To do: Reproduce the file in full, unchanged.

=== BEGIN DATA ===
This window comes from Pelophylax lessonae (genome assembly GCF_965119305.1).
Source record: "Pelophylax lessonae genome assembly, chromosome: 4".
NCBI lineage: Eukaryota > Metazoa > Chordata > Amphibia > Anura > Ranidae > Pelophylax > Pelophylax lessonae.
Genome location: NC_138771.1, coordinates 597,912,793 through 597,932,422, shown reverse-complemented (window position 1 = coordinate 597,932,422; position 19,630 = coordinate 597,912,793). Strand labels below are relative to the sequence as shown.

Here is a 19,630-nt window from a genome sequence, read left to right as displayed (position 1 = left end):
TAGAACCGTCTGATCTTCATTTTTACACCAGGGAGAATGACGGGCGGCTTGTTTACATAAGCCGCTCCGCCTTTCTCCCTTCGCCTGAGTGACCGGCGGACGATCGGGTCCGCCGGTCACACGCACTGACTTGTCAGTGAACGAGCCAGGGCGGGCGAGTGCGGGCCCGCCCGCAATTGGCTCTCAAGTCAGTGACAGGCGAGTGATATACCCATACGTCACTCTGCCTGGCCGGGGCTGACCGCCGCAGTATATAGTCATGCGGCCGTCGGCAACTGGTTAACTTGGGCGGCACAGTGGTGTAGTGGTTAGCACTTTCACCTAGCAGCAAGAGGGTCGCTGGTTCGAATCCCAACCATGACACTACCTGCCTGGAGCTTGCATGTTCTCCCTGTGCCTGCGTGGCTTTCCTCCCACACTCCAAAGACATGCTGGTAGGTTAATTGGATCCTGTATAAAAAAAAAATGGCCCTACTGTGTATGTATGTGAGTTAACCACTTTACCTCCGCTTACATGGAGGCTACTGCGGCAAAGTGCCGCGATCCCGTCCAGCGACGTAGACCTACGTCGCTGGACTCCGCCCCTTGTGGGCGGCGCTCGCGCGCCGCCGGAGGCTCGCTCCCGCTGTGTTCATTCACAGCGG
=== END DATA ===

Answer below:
This window comes from Pelophylax lessonae (genome assembly GCF_965119305.1).
Source record: "Pelophylax lessonae genome assembly, chromosome: 4".
NCBI lineage: Eukaryota > Metazoa > Chordata > Amphibia > Anura > Ranidae > Pelophylax > Pelophylax lessonae.
Genome location: NC_138771.1, coordinates 597,912,793 through 597,932,422, shown reverse-complemented (window position 1 = coordinate 597,932,422; position 19,630 = coordinate 597,912,793). Strand labels below are relative to the sequence as shown.

Here is a 19,630-nt window from a genome sequence, read left to right as displayed (position 1 = left end):
TAGAACCGTCTGATCTTCATTTTTACACCAGGGAGAATGACGGGCGGCTTGTTTACATAAGCCGCTCCGCCTTTCTCCCTTCGCCTGAGTGACCGGCGGACGATCGGGTCCGCCGGTCACACGCACTGACTTGTCAGTGAACGAGCCAGGGCGGGCGAGTGCGGGCCCGCCCGCAATTGGCTCTCAAGTCAGTGACAGGCGAGTGATATACCCATACGTCACTCTGCCTGGCCGGGGCTGACCGCCGCAGTATATAGTCATGCGGCCGTCGGCAACTGGTTAACTTGGGCGGCACAGTGGTGTAGTGGTTAGCACTTTCACCTAGCAGCAAGAGGGTCGCTGGTTCGAATCCCAACCATGACACTACCTGCCTGGAGCTTGCATGTTCTCCCTGTGCCTGCGTGGCTTTCCTCCCACACTCCAAAGACATGCTGGTAGGTTAATTGGATCCTGTATAAAAAAAAAATGGCCCTACTGTGTATGTATGTGAGTTAACCACTTTACCTCCGCTTACATGGAGGCTACTGCGGCAAAGTGCCGCGATCCCGTCCAGCGACGTAGACCTACGTCGCTGGACTCCGCCCCTTGTGGGCGGCGCTCGCGCGCCGCCGGAGGCTCGCTCCCGCTGTGTTCATTCACAGCGG